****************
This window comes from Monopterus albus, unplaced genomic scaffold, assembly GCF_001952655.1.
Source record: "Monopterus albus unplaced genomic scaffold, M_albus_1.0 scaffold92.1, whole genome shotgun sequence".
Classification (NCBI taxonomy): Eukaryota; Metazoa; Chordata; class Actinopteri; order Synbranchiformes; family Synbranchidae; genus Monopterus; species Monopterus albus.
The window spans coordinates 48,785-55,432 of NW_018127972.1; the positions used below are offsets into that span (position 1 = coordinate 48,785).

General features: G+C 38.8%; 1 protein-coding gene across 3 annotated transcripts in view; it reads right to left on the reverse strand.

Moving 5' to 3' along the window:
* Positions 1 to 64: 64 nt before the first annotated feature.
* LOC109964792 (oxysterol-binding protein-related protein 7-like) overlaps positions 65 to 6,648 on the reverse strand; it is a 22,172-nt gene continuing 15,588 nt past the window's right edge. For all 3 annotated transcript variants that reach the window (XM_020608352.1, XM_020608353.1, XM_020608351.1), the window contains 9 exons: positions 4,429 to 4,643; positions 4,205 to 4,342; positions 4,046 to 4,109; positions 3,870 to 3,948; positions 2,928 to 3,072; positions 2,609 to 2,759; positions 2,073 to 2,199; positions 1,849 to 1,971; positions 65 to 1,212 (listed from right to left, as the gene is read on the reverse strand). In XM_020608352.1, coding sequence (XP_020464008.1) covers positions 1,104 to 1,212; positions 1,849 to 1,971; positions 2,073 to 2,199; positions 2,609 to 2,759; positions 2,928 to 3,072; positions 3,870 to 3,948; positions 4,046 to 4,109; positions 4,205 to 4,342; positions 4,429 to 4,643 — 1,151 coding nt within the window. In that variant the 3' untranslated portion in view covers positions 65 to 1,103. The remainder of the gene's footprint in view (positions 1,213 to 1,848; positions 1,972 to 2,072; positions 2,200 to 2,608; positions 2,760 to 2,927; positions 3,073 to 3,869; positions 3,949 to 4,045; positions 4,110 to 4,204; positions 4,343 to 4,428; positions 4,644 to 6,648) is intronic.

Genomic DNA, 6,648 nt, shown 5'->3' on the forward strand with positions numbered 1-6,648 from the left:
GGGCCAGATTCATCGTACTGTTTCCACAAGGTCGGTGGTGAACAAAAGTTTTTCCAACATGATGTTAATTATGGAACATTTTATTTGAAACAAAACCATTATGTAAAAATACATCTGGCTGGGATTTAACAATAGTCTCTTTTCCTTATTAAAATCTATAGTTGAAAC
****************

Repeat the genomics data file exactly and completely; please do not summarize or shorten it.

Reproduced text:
This window comes from Monopterus albus, unplaced genomic scaffold, assembly GCF_001952655.1.
Source record: "Monopterus albus unplaced genomic scaffold, M_albus_1.0 scaffold92.1, whole genome shotgun sequence".
Classification (NCBI taxonomy): Eukaryota; Metazoa; Chordata; class Actinopteri; order Synbranchiformes; family Synbranchidae; genus Monopterus; species Monopterus albus.
The window spans coordinates 48,785-55,432 of NW_018127972.1; the positions used below are offsets into that span (position 1 = coordinate 48,785).

General features: G+C 38.8%; 1 protein-coding gene across 3 annotated transcripts in view; it reads right to left on the reverse strand.

Moving 5' to 3' along the window:
* Positions 1 to 64: 64 nt before the first annotated feature.
* LOC109964792 (oxysterol-binding protein-related protein 7-like) overlaps positions 65 to 6,648 on the reverse strand; it is a 22,172-nt gene continuing 15,588 nt past the window's right edge. For all 3 annotated transcript variants that reach the window (XM_020608352.1, XM_020608353.1, XM_020608351.1), the window contains 9 exons: positions 4,429 to 4,643; positions 4,205 to 4,342; positions 4,046 to 4,109; positions 3,870 to 3,948; positions 2,928 to 3,072; positions 2,609 to 2,759; positions 2,073 to 2,199; positions 1,849 to 1,971; positions 65 to 1,212 (listed from right to left, as the gene is read on the reverse strand). In XM_020608352.1, coding sequence (XP_020464008.1) covers positions 1,104 to 1,212; positions 1,849 to 1,971; positions 2,073 to 2,199; positions 2,609 to 2,759; positions 2,928 to 3,072; positions 3,870 to 3,948; positions 4,046 to 4,109; positions 4,205 to 4,342; positions 4,429 to 4,643 — 1,151 coding nt within the window. In that variant the 3' untranslated portion in view covers positions 65 to 1,103. The remainder of the gene's footprint in view (positions 1,213 to 1,848; positions 1,972 to 2,072; positions 2,200 to 2,608; positions 2,760 to 2,927; positions 3,073 to 3,869; positions 3,949 to 4,045; positions 4,110 to 4,204; positions 4,343 to 4,428; positions 4,644 to 6,648) is intronic.

Genomic DNA, 6,648 nt, shown 5'->3' on the forward strand with positions numbered 1-6,648 from the left:
GGGCCAGATTCATCGTACTGTTTCCACAAGGTCGGTGGTGAACAAAAGTTTTTCCAACATGATGTTAATTATGGAACATTTTATTTGAAACAAAACCATTATGTAAAAATACATCTGGCTGGGATTTAACAATAGTCTCTTTTCCTTATTAAAATCTATAGTTGAAAC